I’m not a good talker. I like conversations, but I am not a serial “conversationalist”. If given a choice, I would prefer to listen, read, and observe things and write what I see everyday.
But, that’s not how the world operates. You have to talk if you need help, to explain things that people do not understand, and to blend in with the human race.
I am a stutterer. Many people who know me understand that I will fumble over words and phrases awkwardly. I prefer not to talk, unless I need to say something.
Which brings up the topic of Marshawn Lynch. Lynch, a star running back for the Seattle Seahawks, have become a storm of controversy, as if there isn’t enough controversy around pro football these days, for his “combative” nature in refusing to answer questions from the media during press conferences.
Various reports have said that Lynch battles anxiety attacks when pressed to speak to people. Lynch’s approach to all of this is to sound combative, to the level of being dismissive when he is peppered with questions by the press.
The story of Duane Thomas and his awkward exchange with Tom Brookshier brings back uneasy memories.
I don’t have an opinion of Lynch, but I do know what it is like to fear public speaking and anxiety.
Public speaking feels like walking down death row for many people, such as myself. Growing up, I hated to talk, because I was ashamed of my stuttering. As much as I wanted to voice my opinion, say something informative, or approach a girl, it was a virtual hell for me.
Years of speech therapy did help in some areas, but sooner or later, I would have to figure the rest of it out on my own: learning how to start a conversation, using the phone to order pizza, ask a receptionist for directions, to name a few.
I found public speaking to be tolerable: typing what I am going to say, rehearsing it, and reading it in front of a large crowd. I use a few tricks to help me get through it.
My advice to Lynch, the Seahawks, and the NFL is this: if he does have an anxiety disorder, then get help for it now, and address it to the public. The better the public knows about it from Marshawn Lynch, the more they are willing to give him a break.
If he does not have anxiety problems and this is mere insubordination on his part, he need to stop playing games with people. If Lynch is using anxiety as an excuse to blow off doing interviews (so far, it has not been confirmed by a doctor if he indeed has an anxiety disorder), then he is insulting and embarrassing the people who actually do battle with social anxiety disorder.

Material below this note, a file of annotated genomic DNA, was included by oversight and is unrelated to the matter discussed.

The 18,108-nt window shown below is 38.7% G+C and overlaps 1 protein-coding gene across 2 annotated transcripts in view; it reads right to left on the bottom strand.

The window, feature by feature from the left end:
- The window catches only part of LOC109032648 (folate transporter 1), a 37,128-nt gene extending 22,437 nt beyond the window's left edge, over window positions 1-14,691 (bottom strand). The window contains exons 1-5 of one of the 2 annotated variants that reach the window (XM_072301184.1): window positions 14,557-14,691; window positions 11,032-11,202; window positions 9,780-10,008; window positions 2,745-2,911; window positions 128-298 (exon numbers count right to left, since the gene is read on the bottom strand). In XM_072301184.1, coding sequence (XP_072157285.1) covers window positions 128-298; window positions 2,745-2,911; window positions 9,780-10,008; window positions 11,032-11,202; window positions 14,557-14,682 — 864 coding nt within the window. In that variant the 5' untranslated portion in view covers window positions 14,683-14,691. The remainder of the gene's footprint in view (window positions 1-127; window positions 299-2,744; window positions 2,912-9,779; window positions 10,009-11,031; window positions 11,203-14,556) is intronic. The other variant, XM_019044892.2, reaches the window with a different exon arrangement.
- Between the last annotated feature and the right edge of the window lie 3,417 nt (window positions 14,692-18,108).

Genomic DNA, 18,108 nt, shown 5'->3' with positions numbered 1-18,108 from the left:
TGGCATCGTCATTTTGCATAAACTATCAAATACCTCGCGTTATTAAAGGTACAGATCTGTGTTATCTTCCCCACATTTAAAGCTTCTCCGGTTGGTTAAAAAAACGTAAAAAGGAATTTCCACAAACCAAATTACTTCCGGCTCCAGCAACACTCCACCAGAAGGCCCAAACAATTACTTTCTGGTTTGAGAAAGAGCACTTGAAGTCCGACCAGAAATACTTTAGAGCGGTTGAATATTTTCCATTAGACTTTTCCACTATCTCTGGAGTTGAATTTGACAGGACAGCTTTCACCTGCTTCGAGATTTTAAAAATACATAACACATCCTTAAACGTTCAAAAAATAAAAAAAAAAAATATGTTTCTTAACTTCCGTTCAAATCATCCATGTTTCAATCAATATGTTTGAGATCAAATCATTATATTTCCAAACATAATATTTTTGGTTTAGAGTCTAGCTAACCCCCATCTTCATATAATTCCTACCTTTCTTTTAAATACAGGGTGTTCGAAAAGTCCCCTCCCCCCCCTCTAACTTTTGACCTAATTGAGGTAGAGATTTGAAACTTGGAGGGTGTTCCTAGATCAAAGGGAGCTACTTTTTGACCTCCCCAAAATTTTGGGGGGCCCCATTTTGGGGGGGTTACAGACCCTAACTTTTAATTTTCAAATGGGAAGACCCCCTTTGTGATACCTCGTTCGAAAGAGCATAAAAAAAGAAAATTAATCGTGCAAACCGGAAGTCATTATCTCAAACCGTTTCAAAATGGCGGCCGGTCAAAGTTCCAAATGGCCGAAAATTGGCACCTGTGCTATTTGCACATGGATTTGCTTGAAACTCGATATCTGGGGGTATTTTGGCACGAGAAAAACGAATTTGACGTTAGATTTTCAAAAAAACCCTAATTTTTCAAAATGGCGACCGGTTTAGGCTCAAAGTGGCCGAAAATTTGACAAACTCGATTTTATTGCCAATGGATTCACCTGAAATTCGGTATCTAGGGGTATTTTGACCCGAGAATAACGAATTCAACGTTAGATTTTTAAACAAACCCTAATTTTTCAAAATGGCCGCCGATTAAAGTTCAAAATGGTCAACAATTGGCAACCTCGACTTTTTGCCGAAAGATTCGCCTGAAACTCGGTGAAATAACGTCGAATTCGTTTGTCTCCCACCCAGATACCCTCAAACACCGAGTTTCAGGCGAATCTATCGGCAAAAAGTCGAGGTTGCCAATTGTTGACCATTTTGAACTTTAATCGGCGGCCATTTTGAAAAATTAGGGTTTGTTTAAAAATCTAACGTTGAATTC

There’s no way getting around that.
If he allegedly did not have a problem with speaking during his time at Buffalo, what changed now with him in Seattle?
No wonder why the media is bashing him, fair or not. I don’t hate Lynch the person. I am disappointed in how he is handling this, and I blame the people around him, including the Seahawks, for not helping him learn how to deal with public speaking in spite of his anxiety.
By not addressing his anxiety, Lynch and the Seahawks open themselves up to criticism about him, his behavior, and who he is as a person.
All of this can be resolved…if everyone would stop pointing fingers at each other.
Here’s one simple resolution: if Lynch is consistently uncomfortable speaking due to his anxiety disorder, the NFL and the Seahawks have to make concessions and not force Lynch not to do mandatory press conferences. The same needs to be applied to players and coaches, not named Bill Belichick, who do have legitimate documented cases of social anxiety disorder.
In return, Lynch has to willingly seek help to treat his anxiety and work on adapting ways to deal with his fear of public speaking. If the NFL and Seattle have to accommodate Lynch in some form, then he has to get help on working to conquer his anxiety problems.
I had to learn how to speak and have conversations with people, in spite of my anxiety. I can choose not to talk, but no one is going to change their environment to accommodate me when I demand it for my self-interest.
This is a controversy should have never developed into a what it is, along with the New England Patriots being accused of deflating footballs to gain an advantage.
In the end, it’s on Marshawn Lynch to help himself conquer his fear of public speaking.
No one is going to fix it for him, unless he’s willing to do so himself.